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What is solar keratitis?

07/01/2019 · News

Solar keratitis is inflammation of the cornea resulting from prolonged exposure to ultraviolet rays at altitude without using protection

What causes solar keratitis?

Solar keratitis or actinic keratitis is a pathology that manifests itself in inflammation of the cornea. It is generally caused by prolonged exposure to ultraviolet rays (UV) when eyes are not protected by sunglasses.

Water gives off 20% of sunlight through the reflection of the light on the surface, which causes ultraviolet rays to bounce. However, reflection in snow is around 80%. Snow appears at altitude. The higher we are, the greater is the intensity of solar irradiation received by our eyes, as ultra violet rays increase by 10% for every thousand metres of altitude. This means that, if we fail to use protection, we can suffer vision problems including solar keratitis.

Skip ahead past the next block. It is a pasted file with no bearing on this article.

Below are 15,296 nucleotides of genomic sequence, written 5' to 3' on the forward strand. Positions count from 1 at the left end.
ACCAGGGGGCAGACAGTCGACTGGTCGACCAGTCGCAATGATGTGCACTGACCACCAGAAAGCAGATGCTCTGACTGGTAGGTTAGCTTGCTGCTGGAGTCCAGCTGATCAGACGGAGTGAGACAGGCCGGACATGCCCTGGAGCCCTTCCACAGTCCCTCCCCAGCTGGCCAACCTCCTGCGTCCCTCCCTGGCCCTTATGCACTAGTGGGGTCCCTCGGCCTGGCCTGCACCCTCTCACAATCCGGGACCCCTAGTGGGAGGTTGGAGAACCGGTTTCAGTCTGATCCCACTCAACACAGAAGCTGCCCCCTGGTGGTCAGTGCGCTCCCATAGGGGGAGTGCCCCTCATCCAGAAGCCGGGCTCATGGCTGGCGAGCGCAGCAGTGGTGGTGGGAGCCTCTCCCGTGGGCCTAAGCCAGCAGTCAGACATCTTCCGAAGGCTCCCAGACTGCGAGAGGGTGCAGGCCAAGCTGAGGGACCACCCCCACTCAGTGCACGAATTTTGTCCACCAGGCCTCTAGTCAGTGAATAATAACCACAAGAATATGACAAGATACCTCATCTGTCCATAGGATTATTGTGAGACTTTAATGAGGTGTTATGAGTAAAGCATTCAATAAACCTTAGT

What are the symptoms of solar keratitis?

The symptoms of this pathology are not immediate. They appear during the hours that follow exposure to ultraviolet rays. Tearing, reduction in visual acuity, photophobia irritation, stinging, pain or red eyes are its usual symptoms.

All this is due to the damage and burning of the epithelial cells of the cornea and the conjunctiva that occurs when eyes are not protected.

How is solar keratitis treated?

If you have any of the symptoms you should visit a specialist as soon as possible for diagnosis and treatment. The use of eye drops, artificial tears, creams or gels tend to be the medicines recommended to heal the wounds.

How can solar keratitis be prevented?

Protection is vital to avoid any type of condition. This is why we recommend the use of polarised sunglasses that comply with European CE standards.

Author

Dr. Paula Verdaguer, M.D. PhD
COMB license number: 40.737
Ophthalmologist
Specialising in cornea, refractive surgery and cataracts

Last modified: 17 June, 2019 - 16:07